, Volume 22, Issue 2, pp 647-653

Socioeconomic and living conditions are determinants of hip fracture incidence and age occurrence among community-dwelling elderly

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Abstract

Summary

In this prospective, 10-year study in community-dwelling elderly aged 50 years and over, hip fracture incidence and accordingly age at hip fracture were inversely associated with the area-level income, independently of the geographical area. Age at hip fracture also depended of marital status but in a gender-specific way.

Purpose

The purpose of this study is to investigate the impact of socioeconomic and living conditions on hip fracture incidence and age occurrence among community-dwelling elderly.

Method

Between January 1991 and December 2000, 2,454 hip fractures were recorded in community-dwelling adults aged 50 years and over in the Geneva University Hospital, State of Geneva, Switzerland. Median annual household income by postal code of residence (referred to as area-level income) based on the 1990 Census was used as a measure of socioeconomic condition and was stratified into tertiles (<53,170; 53,170–58,678; and ≥58,678 CHF). Hip fracture incidence and age occurrence were calculated according to area-level income categories and adjusted for confounding factors among community-dwelling elderly.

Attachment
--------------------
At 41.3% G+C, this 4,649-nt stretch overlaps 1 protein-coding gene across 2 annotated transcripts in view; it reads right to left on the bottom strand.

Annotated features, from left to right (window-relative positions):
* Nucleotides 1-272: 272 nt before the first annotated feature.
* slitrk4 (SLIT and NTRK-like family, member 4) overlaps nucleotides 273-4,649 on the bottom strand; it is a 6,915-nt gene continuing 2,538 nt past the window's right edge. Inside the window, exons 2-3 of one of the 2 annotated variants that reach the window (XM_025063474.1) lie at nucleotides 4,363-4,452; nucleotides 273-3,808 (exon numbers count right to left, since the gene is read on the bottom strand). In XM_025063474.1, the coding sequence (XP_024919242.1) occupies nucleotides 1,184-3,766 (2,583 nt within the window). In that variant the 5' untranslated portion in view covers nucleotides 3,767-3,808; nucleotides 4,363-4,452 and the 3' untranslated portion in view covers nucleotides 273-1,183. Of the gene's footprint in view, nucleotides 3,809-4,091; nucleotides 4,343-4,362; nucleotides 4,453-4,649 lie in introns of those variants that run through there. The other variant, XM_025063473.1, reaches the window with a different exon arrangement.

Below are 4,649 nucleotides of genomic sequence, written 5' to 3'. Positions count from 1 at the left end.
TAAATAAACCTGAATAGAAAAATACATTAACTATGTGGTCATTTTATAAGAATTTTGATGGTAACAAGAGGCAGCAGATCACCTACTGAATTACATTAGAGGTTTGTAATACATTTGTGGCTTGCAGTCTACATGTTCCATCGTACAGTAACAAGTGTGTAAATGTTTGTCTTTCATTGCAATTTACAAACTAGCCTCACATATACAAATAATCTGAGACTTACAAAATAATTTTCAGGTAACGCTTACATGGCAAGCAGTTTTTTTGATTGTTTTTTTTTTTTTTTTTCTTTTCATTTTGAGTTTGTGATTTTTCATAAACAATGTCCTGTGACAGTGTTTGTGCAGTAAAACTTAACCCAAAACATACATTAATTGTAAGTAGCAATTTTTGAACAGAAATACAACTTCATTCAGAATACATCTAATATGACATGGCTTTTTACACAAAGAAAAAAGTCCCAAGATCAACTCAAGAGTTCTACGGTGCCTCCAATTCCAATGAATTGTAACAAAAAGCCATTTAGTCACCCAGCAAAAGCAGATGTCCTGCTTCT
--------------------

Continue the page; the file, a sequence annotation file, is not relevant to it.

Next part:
Results

Independently of the geographical area (urban versus rural), community-dwelling persons residing in areas with the medium income category presented a lower hip fracture incidence [OR 0.91 (0.82–0.99), p = 0.049] compared to those from the lowest income category. Those in the highest income category had a hip fracture at a significant older age [+1.58 (0.55–2.61) year, p = 0.003] as compared to those in the lowest income category. Age at hip fracture also depended on marital status but in a gender-specific way, with married women fracturing earlier.

Conclusions

These results indicate that incidence and age occurrence of hip fracture are influenced by area-level income and living conditions among community-dwelling elderly. Prevention programs may be encouraged in priority in communities with low income.

This work is dedicated to Charles-Henri Rapin’s memory.